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Clubs in the time of corona – When a lifestyle evaporates

25 Oct 2021

Clubs are magical places, protected spaces in which young people can dance, flirt and forget about their worries. After a protracted closure, they have now reopened. The question is: Will they be as relaxed and carefree as they once were?

To go out again just for one night: That is right at the top of Kilian Steinberg’s wish list. Before the pandemic, the then computer science student at LMU would regularly stop by at Munich’s techno clubs with his friends. For over eighteen months, that has no longer been possible. “Clubs break up your routine,” the 23-year-old explains. They are a place to switch off, dance, talk, flirt, relieve the stress. “The closure of clubs meant that a place of personal experimentation was lost.” Especially for students who had just arrived in the city, it was obviously incredibly difficult to make new friends at this time. Kilian did not see live streamed DJs as a viable alternative: What he loves above all is the feeling of being one of many, partying amid a welcoming, liberating darkness. Another negative aspect of the forced shutdown, he feels, is the continuing erosion of Munich’s subculture.

According to the Federal Statistical Office, the number of discotheques and dance clubs in Germany had already shrunk to around 1,400 back in 2019 – almost a third fewer than in 2012. While figures for 2020 are not yet available, the months-long closures are unlikely to have improved the situation. Yet the importance of music venues for Germany’s culture is highlighted in a study conducted by Initiative Musik (Music Initiative) and funded by the Federal Government Commissioner for Culture and the Media. At more normal times, Germany hosts over 500 music events a day that are attended by 50 million people a year. These figures allow 260,000 artists a year to perform. “As we see it, however, the impact of the coronavirus pandemic on young people’s social behavior goes far beyond the closure of clubs and discos,” says a spokesperson for Monika Grütters (CDU), the government’s Commissioner for Culture. There are as yet no known studies of this topic.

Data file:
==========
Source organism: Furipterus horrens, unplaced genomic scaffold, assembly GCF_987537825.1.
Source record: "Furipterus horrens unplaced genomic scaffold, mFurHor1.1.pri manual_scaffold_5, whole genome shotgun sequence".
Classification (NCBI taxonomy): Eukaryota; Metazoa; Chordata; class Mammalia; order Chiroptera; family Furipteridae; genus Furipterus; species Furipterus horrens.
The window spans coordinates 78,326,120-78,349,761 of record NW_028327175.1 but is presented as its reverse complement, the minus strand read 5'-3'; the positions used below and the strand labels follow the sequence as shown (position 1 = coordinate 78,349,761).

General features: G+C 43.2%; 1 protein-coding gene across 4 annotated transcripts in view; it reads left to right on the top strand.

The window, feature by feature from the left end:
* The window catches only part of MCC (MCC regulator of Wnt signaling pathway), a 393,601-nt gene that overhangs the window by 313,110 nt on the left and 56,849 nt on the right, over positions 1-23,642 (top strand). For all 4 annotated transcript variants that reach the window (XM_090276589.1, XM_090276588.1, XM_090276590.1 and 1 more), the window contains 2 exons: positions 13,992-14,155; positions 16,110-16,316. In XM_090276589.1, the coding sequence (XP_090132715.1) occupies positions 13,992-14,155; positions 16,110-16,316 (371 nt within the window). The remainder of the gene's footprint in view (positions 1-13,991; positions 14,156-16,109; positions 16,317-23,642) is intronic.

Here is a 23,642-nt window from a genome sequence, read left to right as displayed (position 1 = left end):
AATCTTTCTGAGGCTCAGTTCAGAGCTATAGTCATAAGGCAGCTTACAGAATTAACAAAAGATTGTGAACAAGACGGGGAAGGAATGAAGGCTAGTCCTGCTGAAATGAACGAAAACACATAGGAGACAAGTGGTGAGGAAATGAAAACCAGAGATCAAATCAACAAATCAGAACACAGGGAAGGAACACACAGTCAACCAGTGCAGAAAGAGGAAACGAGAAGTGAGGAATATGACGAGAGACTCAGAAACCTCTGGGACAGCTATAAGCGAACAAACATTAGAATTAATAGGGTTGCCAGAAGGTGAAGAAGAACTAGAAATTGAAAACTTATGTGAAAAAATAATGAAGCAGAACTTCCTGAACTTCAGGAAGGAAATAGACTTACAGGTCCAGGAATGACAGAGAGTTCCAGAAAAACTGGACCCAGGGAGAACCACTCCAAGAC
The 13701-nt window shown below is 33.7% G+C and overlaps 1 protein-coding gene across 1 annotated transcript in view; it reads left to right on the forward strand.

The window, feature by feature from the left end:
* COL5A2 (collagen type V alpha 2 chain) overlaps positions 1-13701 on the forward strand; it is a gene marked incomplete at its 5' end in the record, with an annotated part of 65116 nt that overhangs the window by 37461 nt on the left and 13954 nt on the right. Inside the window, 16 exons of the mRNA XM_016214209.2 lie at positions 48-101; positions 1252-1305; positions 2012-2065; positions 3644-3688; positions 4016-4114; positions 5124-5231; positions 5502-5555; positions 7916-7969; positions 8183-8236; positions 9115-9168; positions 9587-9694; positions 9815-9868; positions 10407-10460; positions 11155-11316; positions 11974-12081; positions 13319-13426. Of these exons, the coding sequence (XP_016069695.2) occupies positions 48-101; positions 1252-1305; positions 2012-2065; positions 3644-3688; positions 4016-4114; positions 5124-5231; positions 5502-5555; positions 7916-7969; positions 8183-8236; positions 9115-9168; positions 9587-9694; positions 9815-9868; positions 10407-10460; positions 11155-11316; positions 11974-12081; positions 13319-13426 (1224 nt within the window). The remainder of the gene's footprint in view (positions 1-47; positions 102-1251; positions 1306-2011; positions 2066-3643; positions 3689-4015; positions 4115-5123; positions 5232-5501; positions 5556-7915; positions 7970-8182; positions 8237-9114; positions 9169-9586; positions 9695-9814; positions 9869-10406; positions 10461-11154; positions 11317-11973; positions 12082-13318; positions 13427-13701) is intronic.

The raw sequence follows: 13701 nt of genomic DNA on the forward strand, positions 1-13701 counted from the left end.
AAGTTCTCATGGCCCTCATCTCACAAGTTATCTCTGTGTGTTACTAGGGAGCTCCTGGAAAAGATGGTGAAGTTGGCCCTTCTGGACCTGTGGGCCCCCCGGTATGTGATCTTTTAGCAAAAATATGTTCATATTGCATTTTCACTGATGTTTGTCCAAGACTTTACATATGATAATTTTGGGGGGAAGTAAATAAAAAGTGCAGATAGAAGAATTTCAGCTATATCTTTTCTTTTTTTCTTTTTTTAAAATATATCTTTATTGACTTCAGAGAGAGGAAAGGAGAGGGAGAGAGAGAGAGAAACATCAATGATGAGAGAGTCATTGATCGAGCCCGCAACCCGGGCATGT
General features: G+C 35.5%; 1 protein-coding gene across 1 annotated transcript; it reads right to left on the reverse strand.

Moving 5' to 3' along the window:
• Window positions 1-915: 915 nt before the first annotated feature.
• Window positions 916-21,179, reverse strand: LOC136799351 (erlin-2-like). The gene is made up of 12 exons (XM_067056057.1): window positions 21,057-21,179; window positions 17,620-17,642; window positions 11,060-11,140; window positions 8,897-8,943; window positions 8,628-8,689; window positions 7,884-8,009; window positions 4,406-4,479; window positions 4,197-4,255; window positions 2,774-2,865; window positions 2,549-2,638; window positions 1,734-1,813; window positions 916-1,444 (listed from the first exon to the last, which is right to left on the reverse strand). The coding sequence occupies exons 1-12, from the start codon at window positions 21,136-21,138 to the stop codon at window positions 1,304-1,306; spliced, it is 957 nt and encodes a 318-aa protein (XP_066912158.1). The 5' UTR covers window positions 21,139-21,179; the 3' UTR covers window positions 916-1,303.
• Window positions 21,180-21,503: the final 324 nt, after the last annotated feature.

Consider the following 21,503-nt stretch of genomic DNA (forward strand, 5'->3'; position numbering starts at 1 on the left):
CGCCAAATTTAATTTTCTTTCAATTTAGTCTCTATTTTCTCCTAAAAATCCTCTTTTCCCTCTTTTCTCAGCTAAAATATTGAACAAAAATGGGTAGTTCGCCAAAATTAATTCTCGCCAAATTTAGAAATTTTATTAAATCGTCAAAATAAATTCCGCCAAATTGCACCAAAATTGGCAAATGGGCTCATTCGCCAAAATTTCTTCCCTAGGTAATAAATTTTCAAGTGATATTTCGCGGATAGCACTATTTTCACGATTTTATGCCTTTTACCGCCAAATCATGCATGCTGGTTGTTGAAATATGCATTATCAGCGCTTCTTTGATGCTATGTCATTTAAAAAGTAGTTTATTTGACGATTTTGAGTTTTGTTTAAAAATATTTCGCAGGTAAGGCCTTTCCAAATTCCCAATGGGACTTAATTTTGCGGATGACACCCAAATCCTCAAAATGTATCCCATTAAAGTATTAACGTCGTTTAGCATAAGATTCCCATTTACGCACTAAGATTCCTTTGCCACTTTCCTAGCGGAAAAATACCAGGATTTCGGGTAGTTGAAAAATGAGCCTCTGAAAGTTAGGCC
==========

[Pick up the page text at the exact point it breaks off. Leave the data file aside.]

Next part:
“The club scene will experience lasting change”

Moderator and music journalist Markus Kavka does not need any surveys or studies to form his opinion. “The club and cultural scene will experience lasting change in the course of the coronavirus crisis – and not for the better,” he says in an interview. We should not underestimate how much the shared experience of the dance floor contributes to social harmony, he says. “People of every skin color and any sexual orientation can meet in a club, and that helps overcome prejudices,” Kavka stresses. The music journalist sees politics as responsible for the situation in the club industry. “For me, it is irresponsible and incomprehensible that they have so little understanding of this issue.” Public debate revolves solely around people and their jobs, he argues, but not about “the social aspect embodied in the club culture”. At least the Bundestag finally put clubs on equal terms with cultural facilities in May: In the past, they were on a level with amusement arcades and brothels.